The Rule: Nothing Goes Out (the dog lunging forward) and Nothing Comes In (I don't allow people or animals to get within 4 feet of myself or my dog.)I take my training to quiet areas - i.e. behind a plaza or mall. There is seldom people there or anyone walking dogs. I learn to handle my dog consistently, teaching it to sit next to me when I stop and if it pulls I recall it back to me. With this in mind, watch as the dog does not make decisions and tries to guess your next move and lets go of its own decisive mentality. When that happens, I reduce the conflict and mistrust the dog has for my direction under circumstances that distract the animal. I gain my own self-confidence and imprint on my dog that it is to work in this mentality in order to achieve any form of acknowledgment. Working alone without stimuli allows us to have a worry-free, positive, relaxed time working together. Once I am done I put the dog away in a crate so it can think about what it just learned. This also gives me time to think about my approach; what had a positive end and a negative result. I would keep a journal to document my findings and ensure that I focused on the only positive results according to the dog, not to my human viewpoint only.
Yeah, well my dog should be doing this, my other dog didn't. Well, each dog is different and you have to tailor your approach with each dog. Keeping a journal will help you learn more about the thought process of the dog you are training.Eventually this training process would transfer to my other family members or to the dog my dog is friendly to and/or has played with. The dog in training would have to wait to approach what I call safe stimuli(familiar humans and/or familiar dog). Once it waits then it is sent to play or greet then I would call the dog back to me.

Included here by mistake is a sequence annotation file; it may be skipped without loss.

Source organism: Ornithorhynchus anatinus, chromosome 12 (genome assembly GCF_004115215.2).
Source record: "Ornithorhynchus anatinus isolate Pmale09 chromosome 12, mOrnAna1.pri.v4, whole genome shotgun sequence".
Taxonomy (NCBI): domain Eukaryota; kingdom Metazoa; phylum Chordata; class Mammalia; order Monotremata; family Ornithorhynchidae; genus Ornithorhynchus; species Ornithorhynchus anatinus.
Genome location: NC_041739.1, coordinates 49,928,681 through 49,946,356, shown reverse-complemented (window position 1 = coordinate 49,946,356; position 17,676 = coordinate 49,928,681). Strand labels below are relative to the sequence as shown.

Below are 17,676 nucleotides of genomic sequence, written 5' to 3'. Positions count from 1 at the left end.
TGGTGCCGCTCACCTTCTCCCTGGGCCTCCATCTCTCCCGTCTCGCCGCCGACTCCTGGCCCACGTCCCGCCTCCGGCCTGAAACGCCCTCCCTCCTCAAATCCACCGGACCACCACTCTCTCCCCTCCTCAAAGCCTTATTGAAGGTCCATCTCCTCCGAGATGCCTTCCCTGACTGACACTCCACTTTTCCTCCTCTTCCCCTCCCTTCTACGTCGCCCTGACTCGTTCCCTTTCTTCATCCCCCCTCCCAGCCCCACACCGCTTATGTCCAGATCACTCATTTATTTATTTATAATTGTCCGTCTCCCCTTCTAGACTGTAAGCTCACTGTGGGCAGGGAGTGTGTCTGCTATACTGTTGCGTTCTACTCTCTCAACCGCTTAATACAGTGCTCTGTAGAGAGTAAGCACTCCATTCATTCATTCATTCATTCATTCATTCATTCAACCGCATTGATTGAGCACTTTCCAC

As we progress, the dog is taught to recall with this dog or my family when they are moving at a distance. The distance is determined by the dog; measure how far your dog can move away from you with permission first and then call it back (more or less where your come command can be effective and this is usually before the dog builds in attention to the stimuli.) For example, for some dogs the distance can be 5 feet from you and 50 feet from the stimuli. It is up to you to find these boundaries and then set them consistently. We use a 12 foot lunge line or training lead for safety, of course.Once this is achieved in your back yard, front yard, etc, then we begin doing obedience in a non-distractive environment (find this environment even if you have to drive to it). Achieve your obedience training and let your dog know that this is consistent from you as well as recall under distraction, i.e. sniffing a pole. Do not wait for the dog to be finished sniffing the pole, call them back immediately. When you have immediate verbal response without treats or toys in that specific environment then we can move towards solving the issues at hand. If you can call a dog off of a pole it is interested in sniffing, then you can call a dog off of stimuli it is attentive to (and possibly aggressive towards.)